Cave discovered near Glenwood Springs
Cave experts and opponents of RMR Industrial’s quarry expansion made a surprising discovery in October: A previously unknown cave in the proposed footprint of the Mid-Continent limestone quarry.
The surprising discovery of Witches’ Pantry — more on the name later — came after studying a geological survey of underground geological features that RMR paid for.
The seismograph survey, commissioned to prepare for RMR’s hydrology study, found a number of cave-like features, but concluded they were probably loose rock underground, not cave passageways.
Grand Junction caver Richard Rhinehart, however, thought the report indicated that caves were underground even though there were no known entrances.
“With that (report), we looked at areas that were more prone to having caves than elsewhere,” Rhinehart said in an interview.
Rhinehart and Rifle resident Rob McFarland, both members of the Colorado Cave Survey, went hiking in late October around the areas identified in the cave report, and made the surprising discovery.
“The discovery of this cave was particularly unusual given its location close to Glenwood Springs,” Rhinehart said.
“I was honestly surprised to see it there, because anyone walking along there would find it, and yet no one seemingly has,” Rhinehart said.
Descending into the pantry
The name Witches’ Pantry was McFarland’s idea, inspired by the animal bones at the bottom of the hole. Plus, the cave was found shortly before Halloween, so the name stuck.
The cave entrance is about 6 feet wide and 10 feet long, and descends like a chute into the ground. At the bottom, Rhinehart and McFarland found numerous animal bones, likely from animals falling into the hole in years past.
The cavers thought that if a few rocks were cleared out of the way, it would lead to a deeper passage, so they gathered some of the bones to share with a paleontologist, and resolved to come back with more people.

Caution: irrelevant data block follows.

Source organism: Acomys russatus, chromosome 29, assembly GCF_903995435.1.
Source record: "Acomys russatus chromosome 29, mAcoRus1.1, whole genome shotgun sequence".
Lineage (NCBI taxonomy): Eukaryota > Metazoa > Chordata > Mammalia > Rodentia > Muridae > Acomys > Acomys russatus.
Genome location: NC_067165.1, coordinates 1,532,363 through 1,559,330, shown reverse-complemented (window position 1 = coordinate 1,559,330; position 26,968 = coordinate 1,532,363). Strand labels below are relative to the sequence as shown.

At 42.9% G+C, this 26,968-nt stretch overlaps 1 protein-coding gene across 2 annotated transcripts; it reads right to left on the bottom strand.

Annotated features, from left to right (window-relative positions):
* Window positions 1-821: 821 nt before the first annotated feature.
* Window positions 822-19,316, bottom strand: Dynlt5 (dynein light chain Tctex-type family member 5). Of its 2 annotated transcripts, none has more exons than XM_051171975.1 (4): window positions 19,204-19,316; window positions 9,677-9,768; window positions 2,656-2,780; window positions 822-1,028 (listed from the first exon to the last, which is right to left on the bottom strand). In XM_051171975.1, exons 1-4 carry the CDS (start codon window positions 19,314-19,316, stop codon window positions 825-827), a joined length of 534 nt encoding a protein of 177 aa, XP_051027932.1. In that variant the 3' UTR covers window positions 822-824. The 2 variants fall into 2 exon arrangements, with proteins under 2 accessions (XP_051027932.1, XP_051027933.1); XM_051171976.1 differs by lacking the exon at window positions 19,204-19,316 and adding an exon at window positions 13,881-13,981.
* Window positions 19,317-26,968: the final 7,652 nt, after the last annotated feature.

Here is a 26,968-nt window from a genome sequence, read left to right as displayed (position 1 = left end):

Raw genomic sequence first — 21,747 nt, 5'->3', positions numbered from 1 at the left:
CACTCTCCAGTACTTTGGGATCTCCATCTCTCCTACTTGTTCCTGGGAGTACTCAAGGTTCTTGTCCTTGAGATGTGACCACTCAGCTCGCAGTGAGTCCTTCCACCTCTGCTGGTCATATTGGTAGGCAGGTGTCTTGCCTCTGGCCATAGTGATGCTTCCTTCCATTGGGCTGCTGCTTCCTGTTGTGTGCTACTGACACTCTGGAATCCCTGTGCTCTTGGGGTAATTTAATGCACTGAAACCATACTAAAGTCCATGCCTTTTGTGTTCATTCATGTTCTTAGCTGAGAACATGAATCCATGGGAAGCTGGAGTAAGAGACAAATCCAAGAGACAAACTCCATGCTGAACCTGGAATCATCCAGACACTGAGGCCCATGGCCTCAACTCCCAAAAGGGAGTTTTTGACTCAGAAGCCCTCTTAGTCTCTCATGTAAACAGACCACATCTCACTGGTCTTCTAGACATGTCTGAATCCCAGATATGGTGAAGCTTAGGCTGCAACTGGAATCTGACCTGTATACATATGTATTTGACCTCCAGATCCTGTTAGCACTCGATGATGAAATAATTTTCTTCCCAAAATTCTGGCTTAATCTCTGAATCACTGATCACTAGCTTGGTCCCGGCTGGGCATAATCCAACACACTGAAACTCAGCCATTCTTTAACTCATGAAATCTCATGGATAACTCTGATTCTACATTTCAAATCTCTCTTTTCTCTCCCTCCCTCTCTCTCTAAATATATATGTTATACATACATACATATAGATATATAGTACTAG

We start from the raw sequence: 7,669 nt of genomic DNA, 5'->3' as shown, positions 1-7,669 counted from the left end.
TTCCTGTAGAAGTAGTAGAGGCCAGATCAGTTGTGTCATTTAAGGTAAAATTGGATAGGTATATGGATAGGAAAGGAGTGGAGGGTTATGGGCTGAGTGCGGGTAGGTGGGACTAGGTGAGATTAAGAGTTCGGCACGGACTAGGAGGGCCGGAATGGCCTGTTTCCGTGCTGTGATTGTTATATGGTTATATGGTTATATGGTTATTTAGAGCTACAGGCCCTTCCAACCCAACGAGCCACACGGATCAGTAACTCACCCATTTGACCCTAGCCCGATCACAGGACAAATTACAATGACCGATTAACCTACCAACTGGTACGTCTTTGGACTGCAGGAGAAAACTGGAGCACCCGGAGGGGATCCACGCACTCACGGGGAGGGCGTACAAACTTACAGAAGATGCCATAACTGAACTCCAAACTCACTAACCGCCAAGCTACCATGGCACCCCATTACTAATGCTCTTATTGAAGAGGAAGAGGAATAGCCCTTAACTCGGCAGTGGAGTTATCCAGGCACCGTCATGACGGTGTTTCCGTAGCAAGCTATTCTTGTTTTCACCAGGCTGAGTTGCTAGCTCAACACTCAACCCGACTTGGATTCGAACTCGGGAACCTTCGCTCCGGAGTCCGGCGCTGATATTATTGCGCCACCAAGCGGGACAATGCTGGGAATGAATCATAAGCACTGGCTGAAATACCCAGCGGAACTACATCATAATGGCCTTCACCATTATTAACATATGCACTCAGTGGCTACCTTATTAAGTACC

A second visit to the cave confirmed their suspicions. A small, 10-inch crawlway led to a room with ceilings about 15 feet high.
Rhinehart didn’t go through the crawlway, but those who did took pictures of stalactites and other formations.
There also were other passageways, some of them too small to access.
“Clearly, no one has ever been in that part before. With wind blowing from one of the passageways, we’re fairly certain that there are probably substantial amounts of additional cave to be found,” Rhinehart said.
But there’s not much more exploration that can be done without some minor excavation, which would require a Bureau of Land Management permit, Rhinehart said.
Most of the bones found in the cave were from sheep, Rhinehart said, but there were other small animals and even a bone from a bear.
Those were just the bones on the surface. Depending on how long ago the hole opened in the earth, there could be bones of more ancient mammals buried below the sediment at the cave floor.
Rhinehart said it’s possible the cave was known to native Americans in the area, but that no signs of human activity have been discovered in the caves so far.
A significant find
The cave bears some resemblance to the Fairy Caves at the Glenwood Caverns Adventure Park, Rhinehart said.
When those caves were first discovered, there was only a very small entrance, and it took multiple excavations to reveal the cavernous rooms known today.
With at least 150 feet of cave discovered, Witches’ Pantry is the most significant cave north of Glenwood Springs after the Fairy Caves.
The last time a cave was discovered in the area was on the eastern rim of Oasis Creek in 1985, according to Rhinehart.
Rhinehart sent the BLM a report of the cave discovery Dec. 6, and plans to ask that it be designated a significant cave.
That designation alone may not have any weight to stop a mining operation, Rhinehart said.
Using GPS, Rhinehart determined that the cave entrance is a few hundred feet inside the proposed expansion area.
RMR is in the process of seeking BLM approval to expand the existing limestone quarry from about 20 acres to nearly 450 acres and excavate rock from the surface.
The newly discovered cave would be a casualty of the expansion, according to Rhinehart.
“This cave will be completely missing, because it’s in the limestone that (RMR) wants to quarry away. It’s definitely a reason to be concerned,” Rhinehart said.
Last Friday, the Aspen Art Museum capped its second annual ArtWeek with a big fundraiser. The proceeds will help fund art education and accessibility for the Roaring Fork Valley and beyond.
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